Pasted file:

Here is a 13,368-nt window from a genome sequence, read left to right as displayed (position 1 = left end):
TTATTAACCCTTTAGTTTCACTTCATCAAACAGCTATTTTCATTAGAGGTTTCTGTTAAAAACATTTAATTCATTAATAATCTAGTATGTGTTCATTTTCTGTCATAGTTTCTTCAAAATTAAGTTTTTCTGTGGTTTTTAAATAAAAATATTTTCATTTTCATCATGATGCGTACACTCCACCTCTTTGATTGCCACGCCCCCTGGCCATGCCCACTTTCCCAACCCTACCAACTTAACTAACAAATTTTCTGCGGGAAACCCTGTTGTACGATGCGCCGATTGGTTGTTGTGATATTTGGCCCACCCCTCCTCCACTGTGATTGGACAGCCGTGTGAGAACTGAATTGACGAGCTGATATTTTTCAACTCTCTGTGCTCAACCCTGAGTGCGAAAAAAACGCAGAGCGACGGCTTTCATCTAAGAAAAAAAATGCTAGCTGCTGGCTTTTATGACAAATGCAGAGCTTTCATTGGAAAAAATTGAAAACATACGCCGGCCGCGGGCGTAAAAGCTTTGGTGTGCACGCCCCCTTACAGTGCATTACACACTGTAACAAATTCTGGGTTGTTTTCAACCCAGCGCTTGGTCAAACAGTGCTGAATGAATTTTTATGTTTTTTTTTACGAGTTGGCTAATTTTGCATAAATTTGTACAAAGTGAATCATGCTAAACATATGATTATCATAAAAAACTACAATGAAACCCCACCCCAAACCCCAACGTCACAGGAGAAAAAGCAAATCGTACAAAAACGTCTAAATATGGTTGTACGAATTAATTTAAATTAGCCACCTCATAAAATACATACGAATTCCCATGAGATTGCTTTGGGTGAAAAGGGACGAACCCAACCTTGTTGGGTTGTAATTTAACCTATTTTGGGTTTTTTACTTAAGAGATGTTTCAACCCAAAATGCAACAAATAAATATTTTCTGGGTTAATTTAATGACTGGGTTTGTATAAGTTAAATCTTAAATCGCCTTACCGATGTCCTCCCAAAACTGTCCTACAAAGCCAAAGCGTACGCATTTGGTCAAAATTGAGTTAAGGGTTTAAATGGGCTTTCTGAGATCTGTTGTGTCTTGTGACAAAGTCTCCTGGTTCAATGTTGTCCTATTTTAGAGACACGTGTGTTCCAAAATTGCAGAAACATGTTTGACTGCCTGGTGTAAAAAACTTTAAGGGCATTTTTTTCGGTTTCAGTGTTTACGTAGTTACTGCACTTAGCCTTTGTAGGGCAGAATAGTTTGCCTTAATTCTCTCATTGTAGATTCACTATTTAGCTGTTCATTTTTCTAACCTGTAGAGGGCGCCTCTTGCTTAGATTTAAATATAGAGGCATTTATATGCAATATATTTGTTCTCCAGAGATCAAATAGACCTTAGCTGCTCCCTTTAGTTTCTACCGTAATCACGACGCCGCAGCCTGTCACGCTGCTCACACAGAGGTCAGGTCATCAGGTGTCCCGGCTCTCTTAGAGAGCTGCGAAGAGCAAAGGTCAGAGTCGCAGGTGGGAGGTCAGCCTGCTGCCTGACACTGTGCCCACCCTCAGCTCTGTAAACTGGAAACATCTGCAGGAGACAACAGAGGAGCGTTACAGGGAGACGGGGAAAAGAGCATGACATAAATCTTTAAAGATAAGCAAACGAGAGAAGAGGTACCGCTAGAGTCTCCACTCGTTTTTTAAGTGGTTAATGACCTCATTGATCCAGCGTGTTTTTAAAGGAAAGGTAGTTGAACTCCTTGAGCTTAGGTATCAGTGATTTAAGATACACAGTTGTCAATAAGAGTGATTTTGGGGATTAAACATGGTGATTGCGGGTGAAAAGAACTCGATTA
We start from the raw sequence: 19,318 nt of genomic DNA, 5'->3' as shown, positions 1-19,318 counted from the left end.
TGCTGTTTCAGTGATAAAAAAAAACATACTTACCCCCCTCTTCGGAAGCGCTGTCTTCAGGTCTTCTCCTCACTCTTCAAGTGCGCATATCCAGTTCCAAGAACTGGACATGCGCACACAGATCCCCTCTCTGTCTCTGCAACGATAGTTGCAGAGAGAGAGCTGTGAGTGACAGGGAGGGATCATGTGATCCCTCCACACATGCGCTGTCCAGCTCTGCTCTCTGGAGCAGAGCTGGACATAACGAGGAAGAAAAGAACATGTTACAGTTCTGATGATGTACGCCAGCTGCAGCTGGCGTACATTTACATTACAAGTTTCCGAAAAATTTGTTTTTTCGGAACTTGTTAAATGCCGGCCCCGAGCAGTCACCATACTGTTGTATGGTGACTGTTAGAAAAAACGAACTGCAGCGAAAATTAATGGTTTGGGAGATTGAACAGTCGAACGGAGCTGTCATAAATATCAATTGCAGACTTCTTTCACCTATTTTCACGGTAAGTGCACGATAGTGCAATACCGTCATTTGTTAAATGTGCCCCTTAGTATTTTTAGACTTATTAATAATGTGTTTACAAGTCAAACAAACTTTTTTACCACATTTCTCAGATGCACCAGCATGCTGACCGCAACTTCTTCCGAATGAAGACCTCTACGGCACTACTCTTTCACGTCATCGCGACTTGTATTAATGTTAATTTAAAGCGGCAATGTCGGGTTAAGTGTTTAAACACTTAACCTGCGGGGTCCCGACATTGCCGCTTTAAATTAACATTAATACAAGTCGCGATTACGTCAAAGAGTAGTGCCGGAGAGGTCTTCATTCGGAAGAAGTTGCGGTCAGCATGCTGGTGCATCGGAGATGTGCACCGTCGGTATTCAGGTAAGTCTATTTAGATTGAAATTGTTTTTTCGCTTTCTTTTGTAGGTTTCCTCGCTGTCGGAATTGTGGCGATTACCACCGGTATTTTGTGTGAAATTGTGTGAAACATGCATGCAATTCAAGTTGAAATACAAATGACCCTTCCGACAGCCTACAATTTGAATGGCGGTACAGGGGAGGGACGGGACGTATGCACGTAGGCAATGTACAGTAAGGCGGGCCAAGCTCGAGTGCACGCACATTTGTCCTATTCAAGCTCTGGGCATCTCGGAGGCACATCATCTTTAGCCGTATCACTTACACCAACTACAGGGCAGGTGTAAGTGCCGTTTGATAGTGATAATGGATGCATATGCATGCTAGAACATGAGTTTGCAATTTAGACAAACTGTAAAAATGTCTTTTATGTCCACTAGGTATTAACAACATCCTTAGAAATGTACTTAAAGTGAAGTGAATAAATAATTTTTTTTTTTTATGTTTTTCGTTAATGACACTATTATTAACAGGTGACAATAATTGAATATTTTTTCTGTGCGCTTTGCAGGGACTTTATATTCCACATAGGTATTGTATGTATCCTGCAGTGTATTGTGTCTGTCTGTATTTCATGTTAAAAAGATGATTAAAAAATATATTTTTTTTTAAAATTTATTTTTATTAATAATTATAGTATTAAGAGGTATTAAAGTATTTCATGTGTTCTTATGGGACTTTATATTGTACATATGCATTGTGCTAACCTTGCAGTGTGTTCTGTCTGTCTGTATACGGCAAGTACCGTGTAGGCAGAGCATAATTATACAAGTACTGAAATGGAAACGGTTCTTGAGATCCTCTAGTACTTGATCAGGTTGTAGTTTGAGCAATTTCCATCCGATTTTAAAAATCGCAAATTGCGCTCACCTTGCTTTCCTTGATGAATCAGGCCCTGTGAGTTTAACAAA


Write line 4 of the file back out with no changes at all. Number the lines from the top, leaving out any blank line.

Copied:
TGCTGTTTCAGTGATAAAAAAAAACATACTTACCCCCCTCTTCGGAAGCGCTGTCTTCAGGTCTTCTCCTCACTCTTCAAGTGCGCATATCCAGTTCCAAGAACTGGACATGCGCACACAGATCCCCTCTCTGTCTCTGCAACGATAGTTGCAGAGAGAGAGCTGTGAGTGACAGGGAGGGATCATGTGATCCCTCCACACATGCGCTGTCCAGCTCTGCTCTCTGGAGCAGAGCTGGACATAACGAGGAAGAAAAGAACATGTTACAGTTCTGATGATGTACGCCAGCTGCAGCTGGCGTACATTTACATTACAAGTTTCCGAAAAATTTGTTTTTTCGGAACTTGTTAAATGCCGGCCCCGAGCAGTCACCATACTGTTGTATGGTGACTGTTAGAAAAAACGAACTGCAGCGAAAATTAATGGTTTGGGAGATTGAACAGTCGAACGGAGCTGTCATAAATATCAATTGCAGACTTCTTTCACCTATTTTCACGGTAAGTGCACGATAGTGCAATACCGTCATTTGTTAAATGTGCCCCTTAGTATTTTTAGACTTATTAATAATGTGTTTACAAGTCAAACAAACTTTTTTACCACATTTCTCAGATGCACCAGCATGCTGACCGCAACTTCTTCCGAATGAAGACCTCTACGGCACTACTCTTTCACGTCATCGCGACTTGTATTAATGTTAATTTAAAGCGGCAATGTCGGGTTAAGTGTTTAAACACTTAACCTGCGGGGTCCCGACATTGCCGCTTTAAATTAACATTAATACAAGTCGCGATTACGTCAAAGAGTAGTGCCGGAGAGGTCTTCATTCGGAAGAAGTTGCGGTCAGCATGCTGGTGCATCGGAGATGTGCACCGTCGGTATTCAGGTAAGTCTATTTAGATTGAAATTGTTTTTTCGCTTTCTTTTGTAGGTTTCCTCGCTGTCGGAATTGTGGCGATTACCACCGGTATTTTGTGTGAAATTGTGTGAAACATGCATGCAATTCAAGTTGAAATACAAATGACCCTTCCGACAGCCTACAATTTGAATGGCGGTACAGGGGAGGGACGGGACGTATGCACGTAGGCAATGTACAGTAAGGCGGGCCAAGCTCGAGTGCACGCACATTTGTCCTATTCAAGCTCTGGGCATCTCGGAGGCACATCATCTTTAGCCGTATCACTTACACCAACTACAGGGCAGGTGTAAGTGCCGTTTGATAGTGATAATGGATGCATATGCATGCTAGAACATGAGTTTGCAATTTAGACAAACTGTAAAAATGTCTTTTATGTCCACTAGGTATTAACAACATCCTTAGAAATGTACTTAAAGTGAAGTGAATAAATAATTTTTTTTTTTTATGTTTTTCGTTAATGACACTATTATTAACAGGTGACAATAATTGAATATTTTTTCTGTGCGCTTTGCAGGGACTTTATATTCCACATAGGTATTGTATGTATCCTGCAGTGTATTGTGTCTGTCTGTATTTCATGTTAAAAAGATGATTAAAAAATATATTTTTTTTTAAAATTTATTTTTATTAATAATTATAGTATTAAGAGGTATTAAAGTATTTCATGTGTTCTTATGGGACTTTATATTGTACATATGCATTGTGCTAACCTTGCAGTGTGTTCTGTCTGTCTGTATACGGCAAGTACCGTGTAGGCAGAGCATAATTATACAAGTACTGAAATGGAAACGGTTCTTGAGATCCTCTAGTACTTGATCAGGTTGTAGTTTGAGCAATTTCCATCCGATTTTAAAAATCGCAAATTGCGCTCACCTTGCTTTCCTTGATGAATCAGGCCCTGTGAGTTTAACAAA